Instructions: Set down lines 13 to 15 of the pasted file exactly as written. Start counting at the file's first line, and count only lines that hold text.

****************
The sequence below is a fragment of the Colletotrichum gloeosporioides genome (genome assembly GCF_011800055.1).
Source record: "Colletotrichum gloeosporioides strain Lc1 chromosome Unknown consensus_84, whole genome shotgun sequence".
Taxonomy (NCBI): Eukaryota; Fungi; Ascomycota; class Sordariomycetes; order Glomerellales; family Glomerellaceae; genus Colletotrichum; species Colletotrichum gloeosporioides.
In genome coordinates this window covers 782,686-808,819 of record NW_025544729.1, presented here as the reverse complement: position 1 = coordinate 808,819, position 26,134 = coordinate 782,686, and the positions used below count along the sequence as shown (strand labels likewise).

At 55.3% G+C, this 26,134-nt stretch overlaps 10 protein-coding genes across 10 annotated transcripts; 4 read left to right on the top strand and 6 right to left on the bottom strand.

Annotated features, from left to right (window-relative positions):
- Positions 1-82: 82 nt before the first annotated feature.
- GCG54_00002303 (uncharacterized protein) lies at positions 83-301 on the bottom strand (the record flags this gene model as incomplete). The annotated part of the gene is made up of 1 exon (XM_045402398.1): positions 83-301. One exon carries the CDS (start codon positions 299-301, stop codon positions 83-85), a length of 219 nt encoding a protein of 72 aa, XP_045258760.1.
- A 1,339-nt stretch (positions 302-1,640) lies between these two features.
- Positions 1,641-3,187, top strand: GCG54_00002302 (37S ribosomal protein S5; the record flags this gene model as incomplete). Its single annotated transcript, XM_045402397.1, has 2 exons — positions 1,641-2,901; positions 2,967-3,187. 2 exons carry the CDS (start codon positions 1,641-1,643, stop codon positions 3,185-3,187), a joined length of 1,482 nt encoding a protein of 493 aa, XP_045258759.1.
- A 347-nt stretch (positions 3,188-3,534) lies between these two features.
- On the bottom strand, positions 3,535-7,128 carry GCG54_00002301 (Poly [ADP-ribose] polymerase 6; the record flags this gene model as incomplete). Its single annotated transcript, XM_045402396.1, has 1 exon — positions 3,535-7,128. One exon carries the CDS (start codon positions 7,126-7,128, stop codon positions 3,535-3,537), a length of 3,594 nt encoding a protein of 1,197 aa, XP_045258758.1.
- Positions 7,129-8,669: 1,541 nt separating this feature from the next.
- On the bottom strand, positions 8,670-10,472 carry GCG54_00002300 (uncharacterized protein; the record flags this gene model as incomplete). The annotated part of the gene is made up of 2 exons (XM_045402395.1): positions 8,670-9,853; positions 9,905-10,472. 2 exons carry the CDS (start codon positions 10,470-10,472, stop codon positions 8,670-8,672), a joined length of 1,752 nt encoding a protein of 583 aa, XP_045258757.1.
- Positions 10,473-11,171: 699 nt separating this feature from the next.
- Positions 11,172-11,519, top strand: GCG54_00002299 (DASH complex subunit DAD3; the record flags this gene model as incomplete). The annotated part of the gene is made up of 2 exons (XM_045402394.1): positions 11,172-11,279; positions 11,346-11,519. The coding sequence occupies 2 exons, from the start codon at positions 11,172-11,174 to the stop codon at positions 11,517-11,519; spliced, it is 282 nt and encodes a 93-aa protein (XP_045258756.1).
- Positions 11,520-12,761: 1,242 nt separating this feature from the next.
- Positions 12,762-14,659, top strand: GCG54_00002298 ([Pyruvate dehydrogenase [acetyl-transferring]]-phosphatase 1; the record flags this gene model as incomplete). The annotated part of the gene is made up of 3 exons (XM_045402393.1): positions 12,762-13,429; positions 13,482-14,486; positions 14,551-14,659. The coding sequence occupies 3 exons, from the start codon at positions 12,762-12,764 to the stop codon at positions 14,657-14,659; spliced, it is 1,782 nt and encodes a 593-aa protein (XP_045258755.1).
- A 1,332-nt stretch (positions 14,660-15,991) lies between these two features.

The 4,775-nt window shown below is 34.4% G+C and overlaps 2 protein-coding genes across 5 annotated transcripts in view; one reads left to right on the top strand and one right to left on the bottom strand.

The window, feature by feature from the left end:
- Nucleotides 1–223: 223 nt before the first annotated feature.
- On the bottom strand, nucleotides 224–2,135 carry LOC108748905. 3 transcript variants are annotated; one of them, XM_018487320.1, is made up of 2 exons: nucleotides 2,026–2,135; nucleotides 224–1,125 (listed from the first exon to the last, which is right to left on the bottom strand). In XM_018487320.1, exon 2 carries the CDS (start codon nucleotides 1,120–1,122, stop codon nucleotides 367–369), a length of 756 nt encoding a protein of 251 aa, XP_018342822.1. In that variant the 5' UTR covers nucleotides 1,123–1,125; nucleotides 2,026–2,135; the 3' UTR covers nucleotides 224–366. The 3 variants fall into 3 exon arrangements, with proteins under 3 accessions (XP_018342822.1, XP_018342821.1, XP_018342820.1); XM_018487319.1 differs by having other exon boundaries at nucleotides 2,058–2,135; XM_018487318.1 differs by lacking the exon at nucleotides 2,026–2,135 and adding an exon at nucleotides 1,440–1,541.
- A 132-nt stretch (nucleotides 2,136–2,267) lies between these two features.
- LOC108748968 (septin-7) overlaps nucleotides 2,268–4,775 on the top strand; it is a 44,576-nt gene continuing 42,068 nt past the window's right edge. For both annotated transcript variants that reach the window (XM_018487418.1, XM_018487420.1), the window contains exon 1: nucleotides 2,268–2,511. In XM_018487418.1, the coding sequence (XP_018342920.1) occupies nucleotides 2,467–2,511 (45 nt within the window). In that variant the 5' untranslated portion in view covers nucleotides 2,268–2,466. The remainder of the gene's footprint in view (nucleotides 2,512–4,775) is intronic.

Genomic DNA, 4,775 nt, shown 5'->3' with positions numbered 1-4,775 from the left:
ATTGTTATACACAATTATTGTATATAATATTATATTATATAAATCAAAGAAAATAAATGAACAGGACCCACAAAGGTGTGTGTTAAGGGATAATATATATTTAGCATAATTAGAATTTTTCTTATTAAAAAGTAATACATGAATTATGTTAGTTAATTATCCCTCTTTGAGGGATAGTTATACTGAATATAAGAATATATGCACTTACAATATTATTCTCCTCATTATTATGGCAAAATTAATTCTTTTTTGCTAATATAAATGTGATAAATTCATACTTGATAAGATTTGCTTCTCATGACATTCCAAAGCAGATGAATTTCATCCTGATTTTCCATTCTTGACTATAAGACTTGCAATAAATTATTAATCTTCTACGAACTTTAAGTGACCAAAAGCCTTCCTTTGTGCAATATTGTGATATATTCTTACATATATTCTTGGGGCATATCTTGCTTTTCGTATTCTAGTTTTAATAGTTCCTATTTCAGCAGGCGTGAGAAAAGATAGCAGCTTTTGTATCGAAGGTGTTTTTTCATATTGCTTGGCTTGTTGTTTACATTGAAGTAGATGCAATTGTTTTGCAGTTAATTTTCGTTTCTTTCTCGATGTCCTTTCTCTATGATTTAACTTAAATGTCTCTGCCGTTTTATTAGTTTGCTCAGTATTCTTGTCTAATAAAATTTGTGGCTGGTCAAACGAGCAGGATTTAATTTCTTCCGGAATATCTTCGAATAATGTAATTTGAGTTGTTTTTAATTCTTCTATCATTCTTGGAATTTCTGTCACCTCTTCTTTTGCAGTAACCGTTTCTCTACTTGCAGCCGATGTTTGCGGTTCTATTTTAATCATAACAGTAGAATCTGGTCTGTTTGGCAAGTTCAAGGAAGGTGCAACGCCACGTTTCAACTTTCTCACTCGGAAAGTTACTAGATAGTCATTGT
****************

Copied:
- Positions 7,129-8,669: 1,541 nt separating this feature from the next.
- On the bottom strand, positions 8,670-10,472 carry GCG54_00002300 (uncharacterized protein; the record flags this gene model as incomplete). The annotated part of the gene is made up of 2 exons (XM_045402395.1): positions 8,670-9,853; positions 9,905-10,472. 2 exons carry the CDS (start codon positions 10,470-10,472, stop codon positions 8,670-8,672), a joined length of 1,752 nt encoding a protein of 583 aa, XP_045258757.1.
- Positions 10,473-11,171: 699 nt separating this feature from the next.